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Waste Wise

Waste Wise: Waste, Diversified

Today many would proclaim that the solid waste field is in a paradigm shift, while others would suggest solid waste remains the same as it always has: collect, haul, dispose. I believe both views are correct.

The backbone of the solid waste field lies in the operations mantra of waste/ recycling collection: hauling from the point of collection, followed by processing or disposal. Unless something is invented near term that allows disposal or processing where the waste is actually generated (think of the Mr. Fusion concept from the 1985’s “Back to the Future”), this basic model is not likely change in the foreseeable future.

However, as the cliché goes, the devil is in the details. And this is where the paradigm shift is occurring. Below are a few examples of this shift in each primary facet of the waste industry and how research and technological innovation continue to define the path forward.

Collection. While waste collection remains a standard operation, today more technology is being brought to bear on that operation than ever before, from dynamic routing heuristic programming to asset tracking techniques such as GPS-location and radio frequency identification tagging. These tools are being used to increase collection efficiency, maximize safety and conserve resources. Haulers are more in tune with their customers than ever before and the use of innovative technologies like automated side loaders and front- to side-load conversion technology, such as the Curotto can, continues to expand at a rapid pace.

Hauling. Today, entire truck fleets are being converted to alternative fuels such as compressed natural gas (CNG) and hybrid technology. At EREF, research is under way to track and monitor emissions from different types of garbage trucks and their unique duty cycles, which will better characterize the industry’s emissions footprint and likely show a historical trend of reduced emissions from waste hauling.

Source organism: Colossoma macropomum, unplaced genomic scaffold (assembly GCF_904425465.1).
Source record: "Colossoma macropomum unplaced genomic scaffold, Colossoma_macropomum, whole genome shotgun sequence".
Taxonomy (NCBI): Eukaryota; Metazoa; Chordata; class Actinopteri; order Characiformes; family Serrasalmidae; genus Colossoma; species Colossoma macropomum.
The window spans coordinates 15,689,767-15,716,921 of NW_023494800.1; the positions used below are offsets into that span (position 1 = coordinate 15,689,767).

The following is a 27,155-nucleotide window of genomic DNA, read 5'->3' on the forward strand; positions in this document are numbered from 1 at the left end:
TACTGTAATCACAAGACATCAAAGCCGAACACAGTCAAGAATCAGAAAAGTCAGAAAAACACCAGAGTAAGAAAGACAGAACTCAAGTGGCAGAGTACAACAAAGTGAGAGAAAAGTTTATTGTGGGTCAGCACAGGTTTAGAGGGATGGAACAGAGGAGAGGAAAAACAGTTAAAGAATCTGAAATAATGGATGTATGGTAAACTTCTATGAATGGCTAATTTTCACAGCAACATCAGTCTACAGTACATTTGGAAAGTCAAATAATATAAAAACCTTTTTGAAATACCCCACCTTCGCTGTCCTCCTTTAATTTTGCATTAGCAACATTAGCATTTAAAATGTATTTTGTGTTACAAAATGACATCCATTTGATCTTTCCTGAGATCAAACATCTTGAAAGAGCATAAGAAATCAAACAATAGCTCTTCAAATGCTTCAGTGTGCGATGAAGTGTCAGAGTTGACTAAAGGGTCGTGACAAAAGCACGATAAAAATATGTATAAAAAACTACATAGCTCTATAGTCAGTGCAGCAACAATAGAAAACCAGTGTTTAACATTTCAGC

Disposal. Fifty years ago, to “dispose” of waste meant with near certainty that the waste was destined for a landfill and, to a lesser extent, incineration. Today, waste disposal increasingly means something other than landfill, with recycling facilities and the mass of diverted or recycled materials growing at a near exponential rate. Additionally, end of life options such as waste-to-energy, composting, anaerobic digestion, and waste conversion continue to grow and develop.

Given the above, the pace of change seems to be one of the fastest in the modern waste industry’s relatively short history. While waste volumes are used in some cases to predict where the economy is headed, the growth and pace of solid waste research can be used in a similar manner to assess the degree of paradigm shift within the solid waste industry.

For example, 30 years ago the majority of U. S. waste research centered primarily on landfills and waste incineration. Today, while research continues in these more traditional areas the number of research topics has exploded at a rate commensurate to that of the Big Bang. This isn’t surprising when one considers that research tends to be one of the catalysts that fosters paradigm shifts or helps solve the problems that arise while change is occurring.

Research helps provide answers to an industry that is growing, in some cases into uncharted territory. Here at EREF, we’ve seen this shift firsthand. This year, for the first time in our history, the number of non-landfill proposals submitted to the foundation outpaced landfill-related proposals. While landfill research continues to be funded, EREF has funded more non-landfill-related research on topics including recycling, waste conversion and waste collection than ever before. At universities nationwide, researchers are doing work that touches on all aspects of the integrated waste management stream.

This trend also is evident in the industry technical conferences, such as the Global Waste Management Symposium (GWMS). The program for the GWMS that will take place in October is the most holistic that it has ever been. If the pace and breadth of solid waste research is any indication, rapid change will continue into the foreseeable future as the industry continues to become more and more sophisticated.

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